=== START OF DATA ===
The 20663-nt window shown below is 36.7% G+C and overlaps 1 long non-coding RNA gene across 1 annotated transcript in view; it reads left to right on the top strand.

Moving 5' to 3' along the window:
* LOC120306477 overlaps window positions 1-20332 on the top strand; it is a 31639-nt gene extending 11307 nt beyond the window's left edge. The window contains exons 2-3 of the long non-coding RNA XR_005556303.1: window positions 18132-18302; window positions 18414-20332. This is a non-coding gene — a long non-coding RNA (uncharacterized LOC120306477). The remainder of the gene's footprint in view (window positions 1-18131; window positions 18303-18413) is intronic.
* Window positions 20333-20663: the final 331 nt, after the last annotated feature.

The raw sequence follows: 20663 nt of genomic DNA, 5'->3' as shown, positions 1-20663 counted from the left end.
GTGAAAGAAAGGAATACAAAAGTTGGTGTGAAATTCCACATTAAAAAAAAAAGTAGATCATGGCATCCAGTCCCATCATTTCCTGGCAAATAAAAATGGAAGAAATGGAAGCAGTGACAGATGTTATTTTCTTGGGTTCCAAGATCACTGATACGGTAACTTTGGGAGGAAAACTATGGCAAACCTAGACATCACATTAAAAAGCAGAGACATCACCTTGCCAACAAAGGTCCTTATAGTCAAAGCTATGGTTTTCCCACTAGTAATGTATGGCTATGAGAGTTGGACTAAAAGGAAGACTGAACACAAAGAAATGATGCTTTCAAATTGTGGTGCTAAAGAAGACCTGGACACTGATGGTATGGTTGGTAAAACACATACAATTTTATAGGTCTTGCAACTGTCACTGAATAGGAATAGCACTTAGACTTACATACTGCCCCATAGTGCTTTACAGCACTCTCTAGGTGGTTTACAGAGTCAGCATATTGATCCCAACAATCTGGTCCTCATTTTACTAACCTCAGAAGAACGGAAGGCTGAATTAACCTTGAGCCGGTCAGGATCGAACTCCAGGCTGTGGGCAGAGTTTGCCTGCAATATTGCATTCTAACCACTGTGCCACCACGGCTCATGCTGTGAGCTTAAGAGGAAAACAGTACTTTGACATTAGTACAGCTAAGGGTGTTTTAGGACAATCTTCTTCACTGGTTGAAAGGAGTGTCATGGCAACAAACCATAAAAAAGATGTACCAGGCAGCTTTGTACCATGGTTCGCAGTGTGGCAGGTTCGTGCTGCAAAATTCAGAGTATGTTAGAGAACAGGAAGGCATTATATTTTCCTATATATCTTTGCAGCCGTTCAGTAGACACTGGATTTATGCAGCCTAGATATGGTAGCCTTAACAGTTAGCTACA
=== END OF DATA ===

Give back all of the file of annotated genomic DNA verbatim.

The 20663-nt window shown below is 36.7% G+C and overlaps 1 long non-coding RNA gene across 1 annotated transcript in view; it reads left to right on the top strand.

Moving 5' to 3' along the window:
* LOC120306477 overlaps window positions 1-20332 on the top strand; it is a 31639-nt gene extending 11307 nt beyond the window's left edge. The window contains exons 2-3 of the long non-coding RNA XR_005556303.1: window positions 18132-18302; window positions 18414-20332. This is a non-coding gene — a long non-coding RNA (uncharacterized LOC120306477). The remainder of the gene's footprint in view (window positions 1-18131; window positions 18303-18413) is intronic.
* Window positions 20333-20663: the final 331 nt, after the last annotated feature.

The raw sequence follows: 20663 nt of genomic DNA, 5'->3' as shown, positions 1-20663 counted from the left end.
GTGAAAGAAAGGAATACAAAAGTTGGTGTGAAATTCCACATTAAAAAAAAAAGTAGATCATGGCATCCAGTCCCATCATTTCCTGGCAAATAAAAATGGAAGAAATGGAAGCAGTGACAGATGTTATTTTCTTGGGTTCCAAGATCACTGATACGGTAACTTTGGGAGGAAAACTATGGCAAACCTAGACATCACATTAAAAAGCAGAGACATCACCTTGCCAACAAAGGTCCTTATAGTCAAAGCTATGGTTTTCCCACTAGTAATGTATGGCTATGAGAGTTGGACTAAAAGGAAGACTGAACACAAAGAAATGATGCTTTCAAATTGTGGTGCTAAAGAAGACCTGGACACTGATGGTATGGTTGGTAAAACACATACAATTTTATAGGTCTTGCAACTGTCACTGAATAGGAATAGCACTTAGACTTACATACTGCCCCATAGTGCTTTACAGCACTCTCTAGGTGGTTTACAGAGTCAGCATATTGATCCCAACAATCTGGTCCTCATTTTACTAACCTCAGAAGAACGGAAGGCTGAATTAACCTTGAGCCGGTCAGGATCGAACTCCAGGCTGTGGGCAGAGTTTGCCTGCAATATTGCATTCTAACCACTGTGCCACCACGGCTCATGCTGTGAGCTTAAGAGGAAAACAGTACTTTGACATTAGTACAGCTAAGGGTGTTTTAGGACAATCTTCTTCACTGGTTGAAAGGAGTGTCATGGCAACAAACCATAAAAAAGATGTACCAGGCAGCTTTGTACCATGGTTCGCAGTGTGGCAGGTTCGTGCTGCAAAATTCAGAGTATGTTAGAGAACAGGAAGGCATTATATTTTCCTATATATCTTTGCAGCCGTTCAGTAGACACTGGATTTATGCAGCCTAGATATGGTAGCCTTAACAGTTAGCTACA